Designing cities for our work future
The changing nature of work will have a large impact on where we spend our time in the cities of the future.
Researchers from CSIRO’s Data61 team have undertaken research into trends that will impact employment markets over the coming 20 years, as well as the set of skills and mindsets needed for the future.
Their recent report Tomorrow’s Digitally Enabled Workforce: Megatrends and Scenarios for jobs and employment in Australia over the next twenty years examines the changing nature of work in Australia due to technological, economic, social, environmental and geopolitical trends.
“With increasing knowledge of emerging trends, comes new opportunities to design our cities to accommodate the changing face of our workforce and to harmonise with the evolving nature of work itself,” said Andrew Reeson, an economist with CSIRO Data 61.
“Designing cities to account for growing employment opportunities in service industries such as healthcare and professional services, is one case in point.
“We are likely to see continued growth in jobs that require creativity, complex judgement, advanced reasoning, social interaction and emotional intelligence rather than those that can more easily be managed through automation or artificial intelligence.”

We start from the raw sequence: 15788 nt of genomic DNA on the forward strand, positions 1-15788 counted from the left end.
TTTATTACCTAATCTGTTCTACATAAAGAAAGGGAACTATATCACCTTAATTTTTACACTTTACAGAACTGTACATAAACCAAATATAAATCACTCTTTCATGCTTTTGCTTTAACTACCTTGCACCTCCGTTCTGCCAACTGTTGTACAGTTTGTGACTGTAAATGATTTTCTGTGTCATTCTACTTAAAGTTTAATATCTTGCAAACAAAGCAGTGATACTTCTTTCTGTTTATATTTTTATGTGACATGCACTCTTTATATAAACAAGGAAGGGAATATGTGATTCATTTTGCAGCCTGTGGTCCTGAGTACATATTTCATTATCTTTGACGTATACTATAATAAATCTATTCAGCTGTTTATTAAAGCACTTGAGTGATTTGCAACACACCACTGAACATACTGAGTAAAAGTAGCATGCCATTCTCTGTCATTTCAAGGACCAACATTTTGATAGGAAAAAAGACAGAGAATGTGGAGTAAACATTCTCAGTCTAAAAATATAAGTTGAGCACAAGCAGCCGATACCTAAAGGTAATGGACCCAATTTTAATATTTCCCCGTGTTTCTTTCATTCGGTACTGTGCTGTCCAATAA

It is not only the work itself that is changing. Technological advances are also offering us new ways to get to and from work, such as in autonomous vehicles, or online-booked and GPS-tracked share vehicles. These can reduce commute times and the demand for car ownership and double garages.
We can also expect more people to be working from within their local neighbourhoods but providing services globally. CSIRO has been pioneering techniques that let experts use consumer hardware to complete physical tasks over the internet regardless of geography, according to senior research engineer with CSIRO Data61, Matt Adcock.
“Smartphones and tablets are gaining 3D sensing capabilities and that means a 3D video can be streamed to someone who is trying to help you,” said Mr Adcock.
“The remote expert can draw onto 3D video and the local user can see those drawings overlayed onto the physical world using augmented reality.”
Another example could be for roadside assistance.
“Instead of waiting hours for roadside assistance to reach you, someone at any location connected by phone could help you triage and troubleshoot the problem in 3D,” said Mr Adcock. “You could get back on the road much sooner.”
The hypothetical scenarios are endless with the open-ended opportunities of advancing technology. For example, a community hub at Ginninderra could be home to a classroom where students are being taught a physical task (craft, art, DIY handiwork, cooking, etc.) by an expert ‘beaming in’ from another country using data projection and remote guidance technology like that being developed at the CSIRO.
At Ginninderra there could be the opportunity to create ‘smart working hubs’ within walking distance of homes, resulting in less traffic and environmental burden, and provide access to a broader range of skills and expertise.